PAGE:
It was Western Europe that invented Eastern Europe as its complementary other half in the eighteenth century, the age of Enlightenment. It was also the Enlightenment, with its intellectual centers in Western Europe, that cultivated and appropriated to itself the new notion of “civilization,” an eighteenth-century neologism, and civilization discovered its complement, within the same continent, in shadowed lands of backwardness, even barbarism. Such was the invention of Eastern Europe. It has flourished as an idea of extraordinary potency since the eighteenth century, neatly dovetailing in our own times with the rhetoric and realities of the Cold War, but also certain to outlive the collapse of Communism, surviving in the public culture and its mental maps. One may begin to understand and confront the idea of Eastern Europe by exploring the intricate historical process that left it embedded and encoded in our culture.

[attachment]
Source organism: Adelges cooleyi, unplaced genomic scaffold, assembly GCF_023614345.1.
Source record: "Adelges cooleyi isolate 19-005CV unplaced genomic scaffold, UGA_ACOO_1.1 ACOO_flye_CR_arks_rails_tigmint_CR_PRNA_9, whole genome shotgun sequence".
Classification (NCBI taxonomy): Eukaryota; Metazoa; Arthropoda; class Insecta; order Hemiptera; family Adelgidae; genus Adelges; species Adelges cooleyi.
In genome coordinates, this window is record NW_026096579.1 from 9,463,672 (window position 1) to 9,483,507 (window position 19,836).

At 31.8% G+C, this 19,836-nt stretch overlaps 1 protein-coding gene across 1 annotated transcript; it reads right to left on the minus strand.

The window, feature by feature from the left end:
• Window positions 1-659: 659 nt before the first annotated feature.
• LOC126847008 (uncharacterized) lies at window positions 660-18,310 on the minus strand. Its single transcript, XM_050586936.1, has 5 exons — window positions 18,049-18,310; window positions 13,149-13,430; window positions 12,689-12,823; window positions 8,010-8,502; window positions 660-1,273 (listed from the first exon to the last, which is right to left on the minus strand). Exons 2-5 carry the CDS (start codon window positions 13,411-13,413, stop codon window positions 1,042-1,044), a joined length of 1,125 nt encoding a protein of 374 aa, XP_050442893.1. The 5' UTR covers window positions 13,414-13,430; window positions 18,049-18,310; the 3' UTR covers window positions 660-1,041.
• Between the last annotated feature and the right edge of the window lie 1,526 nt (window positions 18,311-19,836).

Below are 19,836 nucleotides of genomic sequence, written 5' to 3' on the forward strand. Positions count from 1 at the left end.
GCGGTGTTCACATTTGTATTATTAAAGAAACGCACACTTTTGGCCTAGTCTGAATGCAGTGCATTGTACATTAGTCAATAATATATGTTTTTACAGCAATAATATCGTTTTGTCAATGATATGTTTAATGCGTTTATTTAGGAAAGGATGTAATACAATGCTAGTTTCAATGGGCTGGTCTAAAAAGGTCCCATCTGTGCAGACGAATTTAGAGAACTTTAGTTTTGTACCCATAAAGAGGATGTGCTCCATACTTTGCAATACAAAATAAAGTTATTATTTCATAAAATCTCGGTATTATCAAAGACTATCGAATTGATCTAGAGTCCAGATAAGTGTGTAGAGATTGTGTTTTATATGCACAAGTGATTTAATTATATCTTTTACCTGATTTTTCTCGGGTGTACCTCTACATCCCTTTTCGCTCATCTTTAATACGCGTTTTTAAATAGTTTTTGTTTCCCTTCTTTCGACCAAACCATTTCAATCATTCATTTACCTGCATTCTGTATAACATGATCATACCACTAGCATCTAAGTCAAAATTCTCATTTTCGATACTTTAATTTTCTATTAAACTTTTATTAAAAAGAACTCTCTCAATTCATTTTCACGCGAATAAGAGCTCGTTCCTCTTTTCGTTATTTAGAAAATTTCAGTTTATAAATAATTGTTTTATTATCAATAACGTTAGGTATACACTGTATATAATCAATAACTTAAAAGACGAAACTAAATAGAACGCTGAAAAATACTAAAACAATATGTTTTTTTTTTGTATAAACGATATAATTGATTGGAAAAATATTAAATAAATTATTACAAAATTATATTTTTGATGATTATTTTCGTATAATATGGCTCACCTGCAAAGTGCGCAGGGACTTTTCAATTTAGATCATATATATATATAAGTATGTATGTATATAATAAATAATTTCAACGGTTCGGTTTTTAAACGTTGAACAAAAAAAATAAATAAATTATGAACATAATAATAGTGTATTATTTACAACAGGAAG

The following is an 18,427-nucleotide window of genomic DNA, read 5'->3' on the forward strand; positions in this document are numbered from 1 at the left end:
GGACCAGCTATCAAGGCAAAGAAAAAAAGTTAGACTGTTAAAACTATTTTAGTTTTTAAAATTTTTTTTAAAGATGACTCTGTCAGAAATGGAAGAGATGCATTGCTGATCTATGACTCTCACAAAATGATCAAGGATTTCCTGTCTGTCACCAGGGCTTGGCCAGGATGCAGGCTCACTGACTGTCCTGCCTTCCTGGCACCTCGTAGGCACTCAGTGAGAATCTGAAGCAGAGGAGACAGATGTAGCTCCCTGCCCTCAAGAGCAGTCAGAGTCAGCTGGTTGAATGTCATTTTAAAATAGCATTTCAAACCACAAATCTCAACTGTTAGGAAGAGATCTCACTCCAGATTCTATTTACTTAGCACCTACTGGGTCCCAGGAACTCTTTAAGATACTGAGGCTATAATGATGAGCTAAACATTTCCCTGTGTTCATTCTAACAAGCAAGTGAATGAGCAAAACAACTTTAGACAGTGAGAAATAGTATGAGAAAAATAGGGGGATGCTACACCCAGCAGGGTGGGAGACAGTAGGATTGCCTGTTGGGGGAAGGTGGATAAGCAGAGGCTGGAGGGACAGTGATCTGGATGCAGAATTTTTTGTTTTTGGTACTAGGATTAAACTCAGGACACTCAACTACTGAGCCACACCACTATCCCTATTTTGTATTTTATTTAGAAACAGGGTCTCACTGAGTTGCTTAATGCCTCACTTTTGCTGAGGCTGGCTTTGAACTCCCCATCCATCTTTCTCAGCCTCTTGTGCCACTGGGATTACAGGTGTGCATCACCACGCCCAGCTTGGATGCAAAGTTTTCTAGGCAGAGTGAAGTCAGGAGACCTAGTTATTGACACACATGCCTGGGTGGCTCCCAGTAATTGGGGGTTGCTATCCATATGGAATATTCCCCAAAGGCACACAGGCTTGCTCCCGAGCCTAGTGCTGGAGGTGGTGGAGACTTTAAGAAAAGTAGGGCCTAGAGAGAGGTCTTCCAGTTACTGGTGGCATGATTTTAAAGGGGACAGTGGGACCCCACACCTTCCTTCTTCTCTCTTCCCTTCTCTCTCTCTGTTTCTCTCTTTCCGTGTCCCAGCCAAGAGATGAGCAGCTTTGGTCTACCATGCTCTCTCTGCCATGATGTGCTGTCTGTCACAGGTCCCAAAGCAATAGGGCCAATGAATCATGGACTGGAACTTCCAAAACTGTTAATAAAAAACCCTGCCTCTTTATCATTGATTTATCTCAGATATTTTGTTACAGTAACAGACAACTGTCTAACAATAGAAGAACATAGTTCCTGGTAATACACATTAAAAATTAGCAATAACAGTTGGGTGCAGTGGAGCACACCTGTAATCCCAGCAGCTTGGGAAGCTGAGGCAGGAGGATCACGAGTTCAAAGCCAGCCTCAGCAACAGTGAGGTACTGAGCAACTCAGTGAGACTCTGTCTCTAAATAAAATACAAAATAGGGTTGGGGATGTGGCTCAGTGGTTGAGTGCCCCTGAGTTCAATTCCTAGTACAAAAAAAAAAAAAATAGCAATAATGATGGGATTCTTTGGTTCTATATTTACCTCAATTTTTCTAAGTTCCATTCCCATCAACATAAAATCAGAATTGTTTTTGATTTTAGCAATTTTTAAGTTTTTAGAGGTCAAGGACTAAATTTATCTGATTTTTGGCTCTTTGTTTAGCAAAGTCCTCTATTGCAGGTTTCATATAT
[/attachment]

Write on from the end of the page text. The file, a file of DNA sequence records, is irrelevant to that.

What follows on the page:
— Larry Wolff, Inventing Eastern Europe: The Map of Civilization on the Mind of the Enlightenment (1994), 4.